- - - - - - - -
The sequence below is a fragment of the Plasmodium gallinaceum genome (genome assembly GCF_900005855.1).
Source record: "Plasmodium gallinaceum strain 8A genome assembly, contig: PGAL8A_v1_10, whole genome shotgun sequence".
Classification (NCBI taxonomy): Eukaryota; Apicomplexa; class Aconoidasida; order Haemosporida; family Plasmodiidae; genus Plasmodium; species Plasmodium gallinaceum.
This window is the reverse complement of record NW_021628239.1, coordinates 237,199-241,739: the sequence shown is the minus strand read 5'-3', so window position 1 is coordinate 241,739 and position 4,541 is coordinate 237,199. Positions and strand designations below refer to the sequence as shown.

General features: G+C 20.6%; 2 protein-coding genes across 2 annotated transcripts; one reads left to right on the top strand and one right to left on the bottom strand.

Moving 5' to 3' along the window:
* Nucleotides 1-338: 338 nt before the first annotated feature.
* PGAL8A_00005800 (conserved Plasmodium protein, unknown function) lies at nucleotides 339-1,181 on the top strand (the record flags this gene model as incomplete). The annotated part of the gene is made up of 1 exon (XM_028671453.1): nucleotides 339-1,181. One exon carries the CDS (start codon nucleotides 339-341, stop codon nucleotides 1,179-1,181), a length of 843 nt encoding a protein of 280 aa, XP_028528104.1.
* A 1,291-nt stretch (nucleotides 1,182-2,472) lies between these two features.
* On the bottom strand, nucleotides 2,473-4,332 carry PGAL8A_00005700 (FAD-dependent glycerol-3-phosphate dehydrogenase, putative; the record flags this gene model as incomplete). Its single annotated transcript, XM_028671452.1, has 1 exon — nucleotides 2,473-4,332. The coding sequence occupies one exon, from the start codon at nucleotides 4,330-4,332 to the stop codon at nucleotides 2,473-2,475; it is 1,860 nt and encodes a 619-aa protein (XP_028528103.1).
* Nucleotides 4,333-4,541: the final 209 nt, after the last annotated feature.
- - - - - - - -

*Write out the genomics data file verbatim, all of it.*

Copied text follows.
The sequence below is a fragment of the Plasmodium gallinaceum genome (genome assembly GCF_900005855.1).
Source record: "Plasmodium gallinaceum strain 8A genome assembly, contig: PGAL8A_v1_10, whole genome shotgun sequence".
Classification (NCBI taxonomy): Eukaryota; Apicomplexa; class Aconoidasida; order Haemosporida; family Plasmodiidae; genus Plasmodium; species Plasmodium gallinaceum.
This window is the reverse complement of record NW_021628239.1, coordinates 237,199-241,739: the sequence shown is the minus strand read 5'-3', so window position 1 is coordinate 241,739 and position 4,541 is coordinate 237,199. Positions and strand designations below refer to the sequence as shown.

General features: G+C 20.6%; 2 protein-coding genes across 2 annotated transcripts; one reads left to right on the top strand and one right to left on the bottom strand.

Moving 5' to 3' along the window:
* Nucleotides 1-338: 338 nt before the first annotated feature.
* PGAL8A_00005800 (conserved Plasmodium protein, unknown function) lies at nucleotides 339-1,181 on the top strand (the record flags this gene model as incomplete). The annotated part of the gene is made up of 1 exon (XM_028671453.1): nucleotides 339-1,181. One exon carries the CDS (start codon nucleotides 339-341, stop codon nucleotides 1,179-1,181), a length of 843 nt encoding a protein of 280 aa, XP_028528104.1.
* A 1,291-nt stretch (nucleotides 1,182-2,472) lies between these two features.
* On the bottom strand, nucleotides 2,473-4,332 carry PGAL8A_00005700 (FAD-dependent glycerol-3-phosphate dehydrogenase, putative; the record flags this gene model as incomplete). Its single annotated transcript, XM_028671452.1, has 1 exon — nucleotides 2,473-4,332. The coding sequence occupies one exon, from the start codon at nucleotides 4,330-4,332 to the stop codon at nucleotides 2,473-2,475; it is 1,860 nt and encodes a 619-aa protein (XP_028528103.1).
* Nucleotides 4,333-4,541: the final 209 nt, after the last annotated feature.